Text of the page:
Cold Fronts Get Close

Good Wednesday to one and all. A couple of cold fronts will be getting close to the region in the coming days, and these will continue to fire up scattered showers and storms. In the longer run, big changes are brewing later next week as a deep trough digs in as the tropics come to life.

Let us begin with today and roll forward.

It’s warm and humid with those temps in the 80-85 degree range. A shower or thunderstorm will be rolling through the region as well…

A cold front will move our way later Thursday and should get close enough for a line of showers and thunderstorms to drop in. That happens in the afternoon and evening, with a few of the storms may be on the strong side…

That front never really clears the region, but does keep a shower or storm going into Friday. Highs are back in the 80-85 degree range.

Another front moves close on Saturday, but never makes it through. It will kick off a few more scattered showers and storms…

This warm and humid setup rolls into early next week, at least. That’s when we start watching to see what the tropics can spit out and if it can interact with the trough trying to eject from the west.

The Canadian continues to be pretty excited about this potential…

The GFS is getting closer to this solution, albeit a few days slower…

Have a great Wednesday and take care.

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14 Responses to Cold Fronts Get Close

  1. Terry says:

    I could see the GFS and Canadian being correct next week: more tropical rain for poor ole KY!

    I just hope GFS stays as accurate as the model has been lately when winter arrives.

    • Terry says:

      People like Jimbo, Troy, Andy me and many others want a pattern change now for some fall weather IN FALL and REAL DEAL snow later and not constant rain this winter☺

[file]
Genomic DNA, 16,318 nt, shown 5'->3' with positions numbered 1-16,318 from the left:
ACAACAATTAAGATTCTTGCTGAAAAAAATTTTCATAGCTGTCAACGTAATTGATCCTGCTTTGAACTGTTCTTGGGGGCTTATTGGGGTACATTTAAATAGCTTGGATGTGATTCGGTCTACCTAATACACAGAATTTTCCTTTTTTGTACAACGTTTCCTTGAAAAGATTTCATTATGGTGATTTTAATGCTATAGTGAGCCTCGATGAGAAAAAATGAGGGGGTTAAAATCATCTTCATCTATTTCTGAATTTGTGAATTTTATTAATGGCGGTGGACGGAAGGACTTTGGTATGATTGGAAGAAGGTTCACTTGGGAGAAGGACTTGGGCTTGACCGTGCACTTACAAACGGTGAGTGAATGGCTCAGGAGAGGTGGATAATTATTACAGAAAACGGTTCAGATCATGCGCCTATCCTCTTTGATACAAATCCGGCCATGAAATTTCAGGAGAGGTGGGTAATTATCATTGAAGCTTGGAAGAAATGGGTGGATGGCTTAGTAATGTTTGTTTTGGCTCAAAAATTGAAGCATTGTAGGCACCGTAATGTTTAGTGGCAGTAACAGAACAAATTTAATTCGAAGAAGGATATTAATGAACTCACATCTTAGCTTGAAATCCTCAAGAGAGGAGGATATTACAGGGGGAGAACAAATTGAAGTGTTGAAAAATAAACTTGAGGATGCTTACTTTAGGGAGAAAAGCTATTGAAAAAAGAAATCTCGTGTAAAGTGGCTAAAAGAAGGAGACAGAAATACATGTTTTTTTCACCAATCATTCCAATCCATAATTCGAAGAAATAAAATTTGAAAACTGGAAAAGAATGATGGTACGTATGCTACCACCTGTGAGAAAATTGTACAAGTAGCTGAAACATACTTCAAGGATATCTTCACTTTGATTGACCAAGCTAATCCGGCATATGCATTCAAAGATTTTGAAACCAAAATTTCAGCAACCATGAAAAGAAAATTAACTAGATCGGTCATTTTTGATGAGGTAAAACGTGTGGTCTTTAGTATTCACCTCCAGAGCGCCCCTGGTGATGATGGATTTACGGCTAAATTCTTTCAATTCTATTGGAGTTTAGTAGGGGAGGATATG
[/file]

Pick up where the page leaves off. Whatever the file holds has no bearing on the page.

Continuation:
• Schroeder says:

        This all depends on what ENSO phase we will be in and what the westerlies across Canada will do latter this Fall and Winter.

      • Troy says:

        Amen to that Terry! Sure would be nice but I don’t think any of expect anything except the status quo of our past 10-15 winters. Unfortunately, it seems that soggy winters with minimal snow is the new norm for our area.

  2. Schroeder says:

    Today it seems like Hurricane Leslie is the main weather event in the central Atlantic. Hurricane Leslie is actually stationary at the present and poses no threat to land except for sea swells near Bermuda. Leslie is influencing our weather by holding a large high pressure ridge in the southeast and expanding it westward. Leslie is expected to move northward and I expect this will cause the ridge to move back into the Atlantic and allow a trough to strengthen to our west. Maybe this is the change we our looking for ? I can’t remember a hurricane developing this far north in October. #climatechangeevent

    • Jeff Kidd says:

      Schroeder it’s called hurricane season and it doesn’t end until November.

      • Schroeder says:

        I know that Jeff. I remember Hurricane Kate which occurred in November. My point was this particular Hurricane Leslie is in the central Atlantic not the Tropics as they are normally ( what’s normal ) I never seen a Hurricane form that far north this late in the season. #climatechangeevent

  3. Prelude says:

    I clearly remember just a couple of weeks ago in my neck of the woods that most meteorologists thought the 90’s were done for the season. Low and behold those same meteorologists have added a couple of 90 degree temperatures back into the forecast over the next 7 days. The dew point values for this time of year is simply absurd.

    • Schroeder says:

      Weather is like life ” It’s uncertain “

    • Mike S says:

      Last 90 degree day in October for Louisville was October 11, 2010, the same year Louisville had 85 days of temperatures at least 90 degrees.
      Interestingly, that October was very dry. Nights were cool and crisp and days were very warm or plain hot. On October 10 that year the high and low temperature for Louisville was 91 and 52, a spread often found in parts of the Midwest or in the western United States.

      • Schroeder says:

        97 degrees was the highest temperature I can remember. If memory serves it occurred on October 12, 1999. I was attending a plant meeting in St. Louis, Mo. at that time. Those wide swings in the highs and lows occur in the desert areas of the southwest where very low dew points are common. That same year we had the coldest December on record and then it warmed up for the rest of the Winter.

  4. Jimbo says:

    There were several 90 degree days in my area back in the blistering hot summer of 2007. We even had a 100 degree day in October of that year. We also had a horrible drought that year it started in April and it continued thru mid October. We were set up for a nasty fire season but rain arrived about a week before Halloween. If my memory serves me right, that year had a pretty weak Winter.

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